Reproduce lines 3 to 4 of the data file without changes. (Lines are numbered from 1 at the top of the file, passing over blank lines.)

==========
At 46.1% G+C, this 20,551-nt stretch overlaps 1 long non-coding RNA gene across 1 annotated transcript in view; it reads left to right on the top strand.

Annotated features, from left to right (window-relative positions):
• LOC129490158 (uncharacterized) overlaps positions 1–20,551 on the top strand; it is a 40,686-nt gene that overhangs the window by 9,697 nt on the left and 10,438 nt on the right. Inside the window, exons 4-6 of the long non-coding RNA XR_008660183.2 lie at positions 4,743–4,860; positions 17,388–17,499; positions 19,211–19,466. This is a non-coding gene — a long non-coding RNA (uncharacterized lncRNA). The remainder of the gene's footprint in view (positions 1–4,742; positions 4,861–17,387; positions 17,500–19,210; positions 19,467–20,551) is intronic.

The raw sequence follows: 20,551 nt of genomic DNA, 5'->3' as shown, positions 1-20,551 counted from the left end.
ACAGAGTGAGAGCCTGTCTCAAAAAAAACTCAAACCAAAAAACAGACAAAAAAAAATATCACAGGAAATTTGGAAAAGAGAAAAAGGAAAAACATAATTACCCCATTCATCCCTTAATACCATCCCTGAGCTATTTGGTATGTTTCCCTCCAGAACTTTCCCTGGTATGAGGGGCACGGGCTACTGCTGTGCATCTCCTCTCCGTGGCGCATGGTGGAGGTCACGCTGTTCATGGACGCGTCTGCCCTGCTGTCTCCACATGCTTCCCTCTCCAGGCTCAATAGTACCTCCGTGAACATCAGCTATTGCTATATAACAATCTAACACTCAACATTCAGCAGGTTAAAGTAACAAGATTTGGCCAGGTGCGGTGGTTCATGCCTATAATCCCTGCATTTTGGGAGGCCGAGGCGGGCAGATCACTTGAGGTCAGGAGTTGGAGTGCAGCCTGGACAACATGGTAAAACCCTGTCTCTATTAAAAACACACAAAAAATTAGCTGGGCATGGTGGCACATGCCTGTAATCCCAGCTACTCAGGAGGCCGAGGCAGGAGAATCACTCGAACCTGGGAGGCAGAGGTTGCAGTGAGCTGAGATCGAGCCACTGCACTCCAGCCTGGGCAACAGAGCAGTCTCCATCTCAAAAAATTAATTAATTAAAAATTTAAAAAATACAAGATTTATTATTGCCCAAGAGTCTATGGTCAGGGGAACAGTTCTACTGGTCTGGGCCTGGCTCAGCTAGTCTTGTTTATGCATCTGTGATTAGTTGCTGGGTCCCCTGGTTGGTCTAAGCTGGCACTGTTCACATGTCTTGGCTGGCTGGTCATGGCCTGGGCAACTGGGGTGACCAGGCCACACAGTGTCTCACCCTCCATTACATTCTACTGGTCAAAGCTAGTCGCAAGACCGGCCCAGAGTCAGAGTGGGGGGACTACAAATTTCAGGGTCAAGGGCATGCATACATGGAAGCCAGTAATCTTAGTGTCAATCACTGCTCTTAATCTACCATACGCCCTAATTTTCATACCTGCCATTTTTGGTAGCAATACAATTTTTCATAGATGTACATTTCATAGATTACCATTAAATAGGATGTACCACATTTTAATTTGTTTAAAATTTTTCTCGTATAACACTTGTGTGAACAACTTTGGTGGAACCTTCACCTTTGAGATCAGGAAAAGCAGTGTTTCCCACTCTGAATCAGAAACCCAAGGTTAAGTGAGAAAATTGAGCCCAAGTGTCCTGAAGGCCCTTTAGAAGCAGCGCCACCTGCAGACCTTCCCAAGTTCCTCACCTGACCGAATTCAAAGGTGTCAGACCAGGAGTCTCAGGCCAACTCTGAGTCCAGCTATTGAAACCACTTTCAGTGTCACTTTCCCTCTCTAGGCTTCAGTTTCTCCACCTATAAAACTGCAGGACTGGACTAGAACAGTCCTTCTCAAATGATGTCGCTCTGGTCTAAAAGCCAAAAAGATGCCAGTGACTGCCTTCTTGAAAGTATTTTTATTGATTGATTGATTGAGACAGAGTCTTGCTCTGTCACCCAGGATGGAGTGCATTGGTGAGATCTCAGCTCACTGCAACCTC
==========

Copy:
• LOC129490158 (uncharacterized) overlaps positions 1–20,551 on the top strand; it is a 40,686-nt gene that overhangs the window by 9,697 nt on the left and 10,438 nt on the right. Inside the window, exons 4-6 of the long non-coding RNA XR_008660183.2 lie at positions 4,743–4,860; positions 17,388–17,499; positions 19,211–19,466. This is a non-coding gene — a long non-coding RNA (uncharacterized lncRNA). The remainder of the gene's footprint in view (positions 1–4,742; positions 4,861–17,387; positions 17,500–19,210; positions 19,467–20,551) is intronic.

The raw sequence follows: 20,551 nt of genomic DNA, 5'->3' as shown, positions 1-20,551 counted from the left end.